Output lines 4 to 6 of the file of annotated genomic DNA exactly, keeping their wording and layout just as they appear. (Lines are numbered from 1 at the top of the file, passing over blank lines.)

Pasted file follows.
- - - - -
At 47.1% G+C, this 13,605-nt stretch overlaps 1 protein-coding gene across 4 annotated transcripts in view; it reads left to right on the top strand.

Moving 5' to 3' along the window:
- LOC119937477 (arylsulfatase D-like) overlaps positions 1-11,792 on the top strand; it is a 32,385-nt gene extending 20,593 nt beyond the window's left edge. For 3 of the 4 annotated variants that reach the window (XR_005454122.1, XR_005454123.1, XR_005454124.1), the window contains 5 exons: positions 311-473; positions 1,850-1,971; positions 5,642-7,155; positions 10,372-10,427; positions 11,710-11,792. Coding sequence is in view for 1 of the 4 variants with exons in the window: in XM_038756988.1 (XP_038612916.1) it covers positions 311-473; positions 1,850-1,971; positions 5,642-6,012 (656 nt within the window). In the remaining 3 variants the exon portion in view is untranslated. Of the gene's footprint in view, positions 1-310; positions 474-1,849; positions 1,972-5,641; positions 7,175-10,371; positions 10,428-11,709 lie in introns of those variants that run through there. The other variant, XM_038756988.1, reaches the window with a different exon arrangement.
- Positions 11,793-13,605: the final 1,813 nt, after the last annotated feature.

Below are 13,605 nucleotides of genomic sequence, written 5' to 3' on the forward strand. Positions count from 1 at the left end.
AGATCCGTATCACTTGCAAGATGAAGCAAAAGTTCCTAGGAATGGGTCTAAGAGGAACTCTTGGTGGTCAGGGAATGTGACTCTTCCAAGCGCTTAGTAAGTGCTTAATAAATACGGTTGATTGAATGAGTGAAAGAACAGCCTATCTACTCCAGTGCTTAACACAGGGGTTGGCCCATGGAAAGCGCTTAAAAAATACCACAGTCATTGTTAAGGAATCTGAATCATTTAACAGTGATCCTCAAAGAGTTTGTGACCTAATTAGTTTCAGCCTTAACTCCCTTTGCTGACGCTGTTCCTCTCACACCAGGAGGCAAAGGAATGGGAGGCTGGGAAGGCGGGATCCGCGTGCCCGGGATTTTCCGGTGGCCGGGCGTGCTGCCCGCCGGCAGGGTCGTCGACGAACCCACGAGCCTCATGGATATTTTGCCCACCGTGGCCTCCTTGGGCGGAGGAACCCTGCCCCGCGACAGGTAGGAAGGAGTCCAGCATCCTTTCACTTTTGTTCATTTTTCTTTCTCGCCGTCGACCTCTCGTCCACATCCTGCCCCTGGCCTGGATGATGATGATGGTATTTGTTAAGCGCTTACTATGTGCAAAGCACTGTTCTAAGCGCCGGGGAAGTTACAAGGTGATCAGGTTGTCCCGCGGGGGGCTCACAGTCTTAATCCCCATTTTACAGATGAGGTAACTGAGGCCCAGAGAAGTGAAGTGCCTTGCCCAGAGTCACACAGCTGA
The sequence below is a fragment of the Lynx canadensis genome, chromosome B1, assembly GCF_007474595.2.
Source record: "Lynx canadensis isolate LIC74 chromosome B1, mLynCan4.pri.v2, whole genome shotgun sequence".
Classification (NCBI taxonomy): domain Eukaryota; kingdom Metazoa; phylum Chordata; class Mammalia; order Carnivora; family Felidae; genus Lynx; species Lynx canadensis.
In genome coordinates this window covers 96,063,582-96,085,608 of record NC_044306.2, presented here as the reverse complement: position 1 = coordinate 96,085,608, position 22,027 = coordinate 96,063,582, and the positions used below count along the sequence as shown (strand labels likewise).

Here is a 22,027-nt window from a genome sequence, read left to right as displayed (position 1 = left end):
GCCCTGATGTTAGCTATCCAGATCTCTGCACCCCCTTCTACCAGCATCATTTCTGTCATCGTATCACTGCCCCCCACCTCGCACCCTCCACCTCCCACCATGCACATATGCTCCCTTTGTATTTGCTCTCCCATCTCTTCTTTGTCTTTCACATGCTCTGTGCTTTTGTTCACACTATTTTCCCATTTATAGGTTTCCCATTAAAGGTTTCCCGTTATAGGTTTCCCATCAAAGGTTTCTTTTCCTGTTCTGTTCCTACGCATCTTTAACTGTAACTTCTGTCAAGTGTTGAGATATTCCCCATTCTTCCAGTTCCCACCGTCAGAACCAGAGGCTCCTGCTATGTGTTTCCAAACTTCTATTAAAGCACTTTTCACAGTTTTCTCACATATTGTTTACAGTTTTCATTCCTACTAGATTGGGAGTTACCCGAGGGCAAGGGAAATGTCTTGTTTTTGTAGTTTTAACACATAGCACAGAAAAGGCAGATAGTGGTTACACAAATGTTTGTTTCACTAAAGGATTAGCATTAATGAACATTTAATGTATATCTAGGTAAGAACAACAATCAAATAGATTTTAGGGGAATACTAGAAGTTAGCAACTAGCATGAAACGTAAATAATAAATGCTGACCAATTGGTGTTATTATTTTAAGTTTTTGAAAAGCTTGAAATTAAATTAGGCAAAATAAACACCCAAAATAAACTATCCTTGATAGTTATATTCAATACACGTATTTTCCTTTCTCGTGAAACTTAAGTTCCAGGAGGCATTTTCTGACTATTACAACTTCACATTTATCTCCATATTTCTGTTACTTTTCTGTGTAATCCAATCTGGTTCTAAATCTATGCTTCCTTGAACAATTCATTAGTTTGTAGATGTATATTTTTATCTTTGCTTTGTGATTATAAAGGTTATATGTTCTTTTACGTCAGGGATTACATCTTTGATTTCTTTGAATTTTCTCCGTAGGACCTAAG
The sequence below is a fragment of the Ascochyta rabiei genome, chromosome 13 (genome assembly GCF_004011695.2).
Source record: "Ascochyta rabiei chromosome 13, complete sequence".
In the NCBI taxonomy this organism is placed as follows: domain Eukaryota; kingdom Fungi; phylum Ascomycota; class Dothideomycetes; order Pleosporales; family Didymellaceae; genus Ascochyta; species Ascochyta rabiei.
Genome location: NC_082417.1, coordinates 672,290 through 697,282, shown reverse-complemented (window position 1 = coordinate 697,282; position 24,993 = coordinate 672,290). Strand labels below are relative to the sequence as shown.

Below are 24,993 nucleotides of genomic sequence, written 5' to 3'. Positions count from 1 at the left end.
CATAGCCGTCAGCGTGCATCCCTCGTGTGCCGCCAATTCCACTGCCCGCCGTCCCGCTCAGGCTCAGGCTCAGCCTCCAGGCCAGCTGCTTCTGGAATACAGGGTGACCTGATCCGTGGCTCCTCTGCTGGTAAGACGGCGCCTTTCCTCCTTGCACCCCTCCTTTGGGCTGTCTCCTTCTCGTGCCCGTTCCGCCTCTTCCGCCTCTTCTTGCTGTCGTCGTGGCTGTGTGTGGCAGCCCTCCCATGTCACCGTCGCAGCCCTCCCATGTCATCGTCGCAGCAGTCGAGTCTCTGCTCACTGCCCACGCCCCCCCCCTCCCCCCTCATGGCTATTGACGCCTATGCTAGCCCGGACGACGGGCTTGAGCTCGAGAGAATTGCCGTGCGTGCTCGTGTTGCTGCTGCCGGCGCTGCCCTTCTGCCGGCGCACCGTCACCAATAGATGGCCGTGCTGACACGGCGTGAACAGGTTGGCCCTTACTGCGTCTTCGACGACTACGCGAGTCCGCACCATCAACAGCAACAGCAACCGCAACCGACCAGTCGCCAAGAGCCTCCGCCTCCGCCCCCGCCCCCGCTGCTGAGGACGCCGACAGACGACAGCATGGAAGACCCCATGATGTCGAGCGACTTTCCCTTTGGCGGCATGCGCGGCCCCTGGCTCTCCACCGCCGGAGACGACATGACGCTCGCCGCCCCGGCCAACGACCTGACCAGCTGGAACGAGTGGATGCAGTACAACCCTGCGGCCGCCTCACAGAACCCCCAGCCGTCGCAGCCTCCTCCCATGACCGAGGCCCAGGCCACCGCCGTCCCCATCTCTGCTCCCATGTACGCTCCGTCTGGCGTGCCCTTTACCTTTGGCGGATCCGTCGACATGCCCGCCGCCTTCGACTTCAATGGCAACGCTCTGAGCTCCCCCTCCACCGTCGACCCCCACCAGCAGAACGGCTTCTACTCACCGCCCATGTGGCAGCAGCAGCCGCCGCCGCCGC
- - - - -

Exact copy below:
- Positions 11,793-13,605: the final 1,813 nt, after the last annotated feature.

Below are 13,605 nucleotides of genomic sequence, written 5' to 3' on the forward strand. Positions count from 1 at the left end.
AGATCCGTATCACTTGCAAGATGAAGCAAAAGTTCCTAGGAATGGGTCTAAGAGGAACTCTTGGTGGTCAGGGAATGTGACTCTTCCAAGCGCTTAGTAAGTGCTTAATAAATACGGTTGATTGAATGAGTGAAAGAACAGCCTATCTACTCCAGTGCTTAACACAGGGGTTGGCCCATGGAAAGCGCTTAAAAAATACCACAGTCATTGTTAAGGAATCTGAATCATTTAACAGTGATCCTCAAAGAGTTTGTGACCTAATTAGTTTCAGCCTTAACTCCCTTTGCTGACGCTGTTCCTCTCACACCAGGAGGCAAAGGAATGGGAGGCTGGGAAGGCGGGATCCGCGTGCCCGGGATTTTCCGGTGGCCGGGCGTGCTGCCCGCCGGCAGGGTCGTCGACGAACCCACGAGCCTCATGGATATTTTGCCCACCGTGGCCTCCTTGGGCGGAGGAACCCTGCCCCGCGACAGGTAGGAAGGAGTCCAGCATCCTTTCACTTTTGTTCATTTTTCTTTCTCGCCGTCGACCTCTCGTCCACATCCTGCCCCTGGCCTGGATGATGATGATGGTATTTGTTAAGCGCTTACTATGTGCAAAGCACTGTTCTAAGCGCCGGGGAAGTTACAAGGTGATCAGGTTGTCCCGCGGGGGGCTCACAGTCTTAATCCCCATTTTACAGATGAGGTAACTGAGGCCCAGAGAAGTGAAGTGCCTTGCCCAGAGTCACACAGCTGA